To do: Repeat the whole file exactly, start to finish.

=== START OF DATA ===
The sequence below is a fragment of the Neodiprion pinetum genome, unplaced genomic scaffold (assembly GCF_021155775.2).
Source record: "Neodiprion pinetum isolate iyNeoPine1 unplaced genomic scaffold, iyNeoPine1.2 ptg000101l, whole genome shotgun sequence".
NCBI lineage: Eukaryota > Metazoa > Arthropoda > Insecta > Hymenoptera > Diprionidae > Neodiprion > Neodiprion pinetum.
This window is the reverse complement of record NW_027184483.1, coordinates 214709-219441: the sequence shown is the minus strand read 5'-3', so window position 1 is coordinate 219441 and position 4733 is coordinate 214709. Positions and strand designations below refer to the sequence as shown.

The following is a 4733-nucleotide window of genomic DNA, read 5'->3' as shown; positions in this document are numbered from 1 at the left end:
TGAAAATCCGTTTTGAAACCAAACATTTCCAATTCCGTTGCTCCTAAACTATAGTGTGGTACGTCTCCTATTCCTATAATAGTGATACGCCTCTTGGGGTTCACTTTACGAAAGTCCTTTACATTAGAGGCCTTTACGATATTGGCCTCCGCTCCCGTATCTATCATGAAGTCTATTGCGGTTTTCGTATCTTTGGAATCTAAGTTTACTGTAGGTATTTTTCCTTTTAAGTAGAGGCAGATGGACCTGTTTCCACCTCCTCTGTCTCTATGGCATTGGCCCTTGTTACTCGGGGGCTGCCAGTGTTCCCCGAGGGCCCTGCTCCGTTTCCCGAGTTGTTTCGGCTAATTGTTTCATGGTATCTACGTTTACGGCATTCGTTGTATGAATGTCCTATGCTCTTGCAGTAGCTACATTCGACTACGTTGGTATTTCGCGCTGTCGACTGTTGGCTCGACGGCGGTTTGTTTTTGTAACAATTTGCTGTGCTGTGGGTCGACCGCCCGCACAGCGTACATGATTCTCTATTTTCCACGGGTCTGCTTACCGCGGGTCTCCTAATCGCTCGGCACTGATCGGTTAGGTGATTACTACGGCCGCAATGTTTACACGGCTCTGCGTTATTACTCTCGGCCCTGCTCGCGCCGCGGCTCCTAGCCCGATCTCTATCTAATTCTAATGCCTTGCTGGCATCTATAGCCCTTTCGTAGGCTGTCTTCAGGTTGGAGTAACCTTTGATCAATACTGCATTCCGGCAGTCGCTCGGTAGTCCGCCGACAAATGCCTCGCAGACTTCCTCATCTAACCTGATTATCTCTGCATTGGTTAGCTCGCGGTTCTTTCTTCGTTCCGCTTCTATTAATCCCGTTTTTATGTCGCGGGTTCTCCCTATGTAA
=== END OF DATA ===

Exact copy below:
The sequence below is a fragment of the Neodiprion pinetum genome, unplaced genomic scaffold (assembly GCF_021155775.2).
Source record: "Neodiprion pinetum isolate iyNeoPine1 unplaced genomic scaffold, iyNeoPine1.2 ptg000101l, whole genome shotgun sequence".
NCBI lineage: Eukaryota > Metazoa > Arthropoda > Insecta > Hymenoptera > Diprionidae > Neodiprion > Neodiprion pinetum.
This window is the reverse complement of record NW_027184483.1, coordinates 214709-219441: the sequence shown is the minus strand read 5'-3', so window position 1 is coordinate 219441 and position 4733 is coordinate 214709. Positions and strand designations below refer to the sequence as shown.

The following is a 4733-nucleotide window of genomic DNA, read 5'->3' as shown; positions in this document are numbered from 1 at the left end:
TGAAAATCCGTTTTGAAACCAAACATTTCCAATTCCGTTGCTCCTAAACTATAGTGTGGTACGTCTCCTATTCCTATAATAGTGATACGCCTCTTGGGGTTCACTTTACGAAAGTCCTTTACATTAGAGGCCTTTACGATATTGGCCTCCGCTCCCGTATCTATCATGAAGTCTATTGCGGTTTTCGTATCTTTGGAATCTAAGTTTACTGTAGGTATTTTTCCTTTTAAGTAGAGGCAGATGGACCTGTTTCCACCTCCTCTGTCTCTATGGCATTGGCCCTTGTTACTCGGGGGCTGCCAGTGTTCCCCGAGGGCCCTGCTCCGTTTCCCGAGTTGTTTCGGCTAATTGTTTCATGGTATCTACGTTTACGGCATTCGTTGTATGAATGTCCTATGCTCTTGCAGTAGCTACATTCGACTACGTTGGTATTTCGCGCTGTCGACTGTTGGCTCGACGGCGGTTTGTTTTTGTAACAATTTGCTGTGCTGTGGGTCGACCGCCCGCACAGCGTACATGATTCTCTATTTTCCACGGGTCTGCTTACCGCGGGTCTCCTAATCGCTCGGCACTGATCGGTTAGGTGATTACTACGGCCGCAATGTTTACACGGCTCTGCGTTATTACTCTCGGCCCTGCTCGCGCCGCGGCTCCTAGCCCGATCTCTATCTAATTCTAATGCCTTGCTGGCATCTATAGCCCTTTCGTAGGCTGTCTTCAGGTTGGAGTAACCTTTGATCAATACTGCATTCCGGCAGTCGCTCGGTAGTCCGCCGACAAATGCCTCGCAGACTTCCTCATCTAACCTGATTATCTCTGCATTGGTTAGCTCGCGGTTCTTTCTTCGTTCCGCTTCTATTAATCCCGTTTTTATGTCGCGGGTTCTCCCTATGTAA